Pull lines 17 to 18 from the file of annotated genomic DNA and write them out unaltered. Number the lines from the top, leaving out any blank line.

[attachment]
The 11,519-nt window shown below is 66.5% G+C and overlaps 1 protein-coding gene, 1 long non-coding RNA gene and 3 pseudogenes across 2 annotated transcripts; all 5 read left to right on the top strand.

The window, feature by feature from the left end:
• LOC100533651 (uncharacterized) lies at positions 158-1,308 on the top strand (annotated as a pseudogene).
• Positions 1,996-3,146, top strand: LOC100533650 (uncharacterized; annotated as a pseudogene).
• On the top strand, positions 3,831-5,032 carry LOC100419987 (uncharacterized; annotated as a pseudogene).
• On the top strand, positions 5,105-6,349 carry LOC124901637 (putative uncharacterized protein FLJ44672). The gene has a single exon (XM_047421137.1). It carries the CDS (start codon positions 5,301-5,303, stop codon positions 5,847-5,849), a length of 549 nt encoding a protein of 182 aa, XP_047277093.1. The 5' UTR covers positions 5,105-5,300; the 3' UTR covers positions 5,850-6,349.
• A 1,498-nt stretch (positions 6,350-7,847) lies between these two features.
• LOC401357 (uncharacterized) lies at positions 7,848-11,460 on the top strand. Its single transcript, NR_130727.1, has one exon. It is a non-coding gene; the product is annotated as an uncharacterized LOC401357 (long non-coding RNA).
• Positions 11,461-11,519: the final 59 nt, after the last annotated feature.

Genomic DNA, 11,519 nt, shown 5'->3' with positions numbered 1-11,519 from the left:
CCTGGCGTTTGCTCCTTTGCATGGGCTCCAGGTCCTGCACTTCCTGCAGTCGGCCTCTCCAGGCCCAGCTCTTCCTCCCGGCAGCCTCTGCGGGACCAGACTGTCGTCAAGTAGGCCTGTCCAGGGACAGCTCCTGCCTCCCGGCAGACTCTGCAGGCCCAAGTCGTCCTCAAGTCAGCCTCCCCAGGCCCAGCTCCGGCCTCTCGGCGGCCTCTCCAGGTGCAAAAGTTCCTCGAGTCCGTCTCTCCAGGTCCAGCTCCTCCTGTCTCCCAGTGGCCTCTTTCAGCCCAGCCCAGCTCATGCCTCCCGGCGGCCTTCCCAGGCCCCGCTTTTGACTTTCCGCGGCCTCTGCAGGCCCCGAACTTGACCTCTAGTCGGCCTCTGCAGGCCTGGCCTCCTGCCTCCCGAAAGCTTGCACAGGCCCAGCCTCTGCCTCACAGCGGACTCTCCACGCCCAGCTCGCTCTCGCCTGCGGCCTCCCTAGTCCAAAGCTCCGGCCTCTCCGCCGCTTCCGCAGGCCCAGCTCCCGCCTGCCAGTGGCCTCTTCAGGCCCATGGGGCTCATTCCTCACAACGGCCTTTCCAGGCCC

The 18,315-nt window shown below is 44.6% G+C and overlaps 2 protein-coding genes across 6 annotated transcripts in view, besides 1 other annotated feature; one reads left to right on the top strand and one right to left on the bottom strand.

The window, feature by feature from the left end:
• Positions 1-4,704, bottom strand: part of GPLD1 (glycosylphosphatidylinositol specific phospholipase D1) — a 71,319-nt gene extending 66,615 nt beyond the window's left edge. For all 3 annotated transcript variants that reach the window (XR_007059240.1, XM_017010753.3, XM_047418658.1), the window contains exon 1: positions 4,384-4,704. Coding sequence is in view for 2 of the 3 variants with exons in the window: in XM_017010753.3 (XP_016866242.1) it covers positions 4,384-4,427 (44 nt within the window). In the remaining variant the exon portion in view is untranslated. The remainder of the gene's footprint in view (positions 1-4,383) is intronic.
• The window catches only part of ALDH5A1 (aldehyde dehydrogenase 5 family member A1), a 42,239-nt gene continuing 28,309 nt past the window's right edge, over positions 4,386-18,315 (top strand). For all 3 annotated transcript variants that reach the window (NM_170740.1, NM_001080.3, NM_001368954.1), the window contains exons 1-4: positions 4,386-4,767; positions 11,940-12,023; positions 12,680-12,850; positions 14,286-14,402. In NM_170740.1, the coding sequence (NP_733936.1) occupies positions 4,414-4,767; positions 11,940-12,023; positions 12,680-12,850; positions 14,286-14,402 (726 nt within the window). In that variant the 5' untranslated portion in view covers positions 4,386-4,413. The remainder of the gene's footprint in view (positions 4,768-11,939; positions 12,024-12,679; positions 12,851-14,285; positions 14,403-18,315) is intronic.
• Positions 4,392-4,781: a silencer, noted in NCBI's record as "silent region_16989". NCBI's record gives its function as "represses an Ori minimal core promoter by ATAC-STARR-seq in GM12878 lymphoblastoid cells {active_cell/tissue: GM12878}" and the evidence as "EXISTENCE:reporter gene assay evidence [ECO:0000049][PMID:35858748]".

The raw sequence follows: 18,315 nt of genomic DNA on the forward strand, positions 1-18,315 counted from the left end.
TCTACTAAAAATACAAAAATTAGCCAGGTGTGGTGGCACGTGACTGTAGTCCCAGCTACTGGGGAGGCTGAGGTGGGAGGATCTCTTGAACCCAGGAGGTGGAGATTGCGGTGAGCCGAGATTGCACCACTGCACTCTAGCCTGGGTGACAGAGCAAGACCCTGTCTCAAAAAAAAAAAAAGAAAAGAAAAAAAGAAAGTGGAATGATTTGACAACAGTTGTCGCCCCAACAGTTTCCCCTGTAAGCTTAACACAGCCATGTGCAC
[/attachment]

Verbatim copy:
The raw sequence follows: 18,315 nt of genomic DNA on the forward strand, positions 1-18,315 counted from the left end.
TCTACTAAAAATACAAAAATTAGCCAGGTGTGGTGGCACGTGACTGTAGTCCCAGCTACTGGGGAGGCTGAGGTGGGAGGATCTCTTGAACCCAGGAGGTGGAGATTGCGGTGAGCCGAGATTGCACCACTGCACTCTAGCCTGGGTGACAGAGCAAGACCCTGTCTCAAAAAAAAAAAAAGAAAAGAAAAAAAGAAAGTGGAATGATTTGACAACAGTTGTCGCCCCAACAGTTTCCCCTGTAAGCTTAACACAGCCATGTGCAC